Financial benefits, mental burdens.

In The Times today, Caitlin Moran recalls (£) her memories of living on benefits as a child, and the sense of financial insecurity and subsequent anguish that dominates your mind, knowing that your existence depends upon the discretion of Whitehall:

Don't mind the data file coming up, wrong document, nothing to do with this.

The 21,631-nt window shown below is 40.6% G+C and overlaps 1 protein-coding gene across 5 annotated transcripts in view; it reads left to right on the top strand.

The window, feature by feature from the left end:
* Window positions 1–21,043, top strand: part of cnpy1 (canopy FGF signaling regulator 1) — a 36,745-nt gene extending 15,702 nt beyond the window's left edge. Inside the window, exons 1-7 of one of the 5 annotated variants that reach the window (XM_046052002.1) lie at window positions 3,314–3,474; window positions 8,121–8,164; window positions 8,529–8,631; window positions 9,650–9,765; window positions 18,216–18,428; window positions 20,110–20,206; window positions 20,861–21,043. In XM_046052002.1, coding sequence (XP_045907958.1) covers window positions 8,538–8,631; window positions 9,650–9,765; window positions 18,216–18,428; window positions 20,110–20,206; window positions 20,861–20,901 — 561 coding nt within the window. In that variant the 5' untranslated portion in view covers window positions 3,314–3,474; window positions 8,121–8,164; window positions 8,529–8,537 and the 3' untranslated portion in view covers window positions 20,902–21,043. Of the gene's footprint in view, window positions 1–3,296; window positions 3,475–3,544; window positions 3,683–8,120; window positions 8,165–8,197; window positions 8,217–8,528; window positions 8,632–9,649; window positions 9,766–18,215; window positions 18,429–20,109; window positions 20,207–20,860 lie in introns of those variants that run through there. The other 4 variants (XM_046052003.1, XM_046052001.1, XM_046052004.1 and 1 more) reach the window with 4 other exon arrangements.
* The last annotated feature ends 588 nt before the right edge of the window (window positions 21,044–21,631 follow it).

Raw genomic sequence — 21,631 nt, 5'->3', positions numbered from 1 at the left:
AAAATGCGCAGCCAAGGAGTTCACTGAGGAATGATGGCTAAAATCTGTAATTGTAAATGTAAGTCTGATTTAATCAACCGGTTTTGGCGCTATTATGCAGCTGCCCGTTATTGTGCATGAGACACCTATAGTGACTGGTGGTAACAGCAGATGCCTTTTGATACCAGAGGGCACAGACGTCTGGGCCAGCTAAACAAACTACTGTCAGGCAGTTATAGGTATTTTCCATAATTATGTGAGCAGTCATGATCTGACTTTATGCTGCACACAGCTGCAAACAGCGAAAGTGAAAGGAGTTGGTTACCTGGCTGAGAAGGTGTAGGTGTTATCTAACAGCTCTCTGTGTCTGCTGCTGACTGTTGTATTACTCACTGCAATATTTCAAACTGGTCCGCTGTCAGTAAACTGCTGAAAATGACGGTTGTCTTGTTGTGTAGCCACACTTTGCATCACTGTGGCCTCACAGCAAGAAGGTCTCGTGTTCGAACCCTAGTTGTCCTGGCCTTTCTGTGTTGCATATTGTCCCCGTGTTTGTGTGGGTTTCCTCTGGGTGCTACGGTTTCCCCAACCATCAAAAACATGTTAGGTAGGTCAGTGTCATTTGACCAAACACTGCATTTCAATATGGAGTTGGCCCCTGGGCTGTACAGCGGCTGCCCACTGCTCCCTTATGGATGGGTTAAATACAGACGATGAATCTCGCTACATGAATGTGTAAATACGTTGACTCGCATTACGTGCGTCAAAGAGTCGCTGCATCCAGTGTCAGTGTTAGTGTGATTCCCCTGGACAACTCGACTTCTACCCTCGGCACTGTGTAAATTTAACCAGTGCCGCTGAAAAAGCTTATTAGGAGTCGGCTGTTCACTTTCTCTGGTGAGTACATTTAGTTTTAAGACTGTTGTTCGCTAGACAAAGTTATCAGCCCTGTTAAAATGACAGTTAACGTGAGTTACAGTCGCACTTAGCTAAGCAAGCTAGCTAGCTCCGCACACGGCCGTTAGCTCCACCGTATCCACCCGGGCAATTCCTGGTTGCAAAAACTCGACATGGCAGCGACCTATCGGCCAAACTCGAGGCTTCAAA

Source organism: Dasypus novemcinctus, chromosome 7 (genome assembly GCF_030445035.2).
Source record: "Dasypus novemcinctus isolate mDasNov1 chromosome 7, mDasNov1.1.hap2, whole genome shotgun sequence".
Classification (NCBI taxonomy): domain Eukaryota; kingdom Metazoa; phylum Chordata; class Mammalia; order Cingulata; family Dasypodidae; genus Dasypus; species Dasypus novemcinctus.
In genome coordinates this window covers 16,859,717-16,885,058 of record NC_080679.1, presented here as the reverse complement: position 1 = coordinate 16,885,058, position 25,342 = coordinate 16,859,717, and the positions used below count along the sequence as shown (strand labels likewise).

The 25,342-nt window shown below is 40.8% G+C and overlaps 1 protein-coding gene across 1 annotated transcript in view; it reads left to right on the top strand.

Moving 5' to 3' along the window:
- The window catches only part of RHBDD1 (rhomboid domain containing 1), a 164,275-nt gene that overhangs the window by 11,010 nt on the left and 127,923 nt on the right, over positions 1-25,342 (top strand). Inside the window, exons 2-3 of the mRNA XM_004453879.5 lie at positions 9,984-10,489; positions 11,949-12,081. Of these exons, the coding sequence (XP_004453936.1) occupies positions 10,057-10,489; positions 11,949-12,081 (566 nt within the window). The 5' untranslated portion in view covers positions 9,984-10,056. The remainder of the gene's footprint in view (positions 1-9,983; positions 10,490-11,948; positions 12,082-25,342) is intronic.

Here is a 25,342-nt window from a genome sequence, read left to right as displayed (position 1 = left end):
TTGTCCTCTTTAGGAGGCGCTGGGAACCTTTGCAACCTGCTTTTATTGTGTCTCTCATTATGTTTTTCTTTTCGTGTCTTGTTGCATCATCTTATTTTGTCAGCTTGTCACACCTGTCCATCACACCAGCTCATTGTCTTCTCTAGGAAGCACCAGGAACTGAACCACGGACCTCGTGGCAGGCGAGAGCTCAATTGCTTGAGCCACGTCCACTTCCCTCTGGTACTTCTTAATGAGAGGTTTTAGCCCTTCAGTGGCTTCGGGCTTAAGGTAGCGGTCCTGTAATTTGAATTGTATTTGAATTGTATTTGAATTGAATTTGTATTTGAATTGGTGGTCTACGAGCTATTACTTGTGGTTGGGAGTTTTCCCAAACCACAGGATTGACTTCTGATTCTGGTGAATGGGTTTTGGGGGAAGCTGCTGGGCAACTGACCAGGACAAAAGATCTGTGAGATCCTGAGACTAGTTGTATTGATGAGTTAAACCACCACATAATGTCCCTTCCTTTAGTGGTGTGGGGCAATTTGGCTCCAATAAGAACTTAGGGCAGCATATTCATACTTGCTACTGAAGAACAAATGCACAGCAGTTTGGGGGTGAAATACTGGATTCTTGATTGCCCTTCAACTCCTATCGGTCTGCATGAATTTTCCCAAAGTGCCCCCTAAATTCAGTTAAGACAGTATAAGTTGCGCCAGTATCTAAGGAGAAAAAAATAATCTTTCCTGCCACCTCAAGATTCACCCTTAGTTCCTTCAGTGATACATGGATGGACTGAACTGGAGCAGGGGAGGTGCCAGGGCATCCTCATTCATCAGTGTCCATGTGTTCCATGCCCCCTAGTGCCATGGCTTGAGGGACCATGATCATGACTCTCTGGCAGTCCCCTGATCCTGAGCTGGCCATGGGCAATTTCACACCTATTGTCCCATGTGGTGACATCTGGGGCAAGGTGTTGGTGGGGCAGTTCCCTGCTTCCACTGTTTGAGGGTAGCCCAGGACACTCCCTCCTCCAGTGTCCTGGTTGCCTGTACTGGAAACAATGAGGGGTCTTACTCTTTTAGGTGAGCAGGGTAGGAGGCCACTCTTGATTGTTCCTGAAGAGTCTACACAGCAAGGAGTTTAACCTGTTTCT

I don’t remember an age where I wasn’t scared our benefits would be taken away. It was an anxiety that felt like a physical presence in my chest – a small, black, eyeless insect that hung off my ribs. Every Tory budget that announced a freezing of benefits – new means-testing, new grading – made the insect drill its face into the bone. They froze benefits for four years in a row, as I recall: “freezing” being the news’s way of telling you that you – already poor – will be at the checkout, apologising as you take jam and squash out of your bag, put them back on the shelves and ask them to add it up again. Every week you fear that this is the week the pennies won’t stretch any further and something will disappear: gas, food. Your home.

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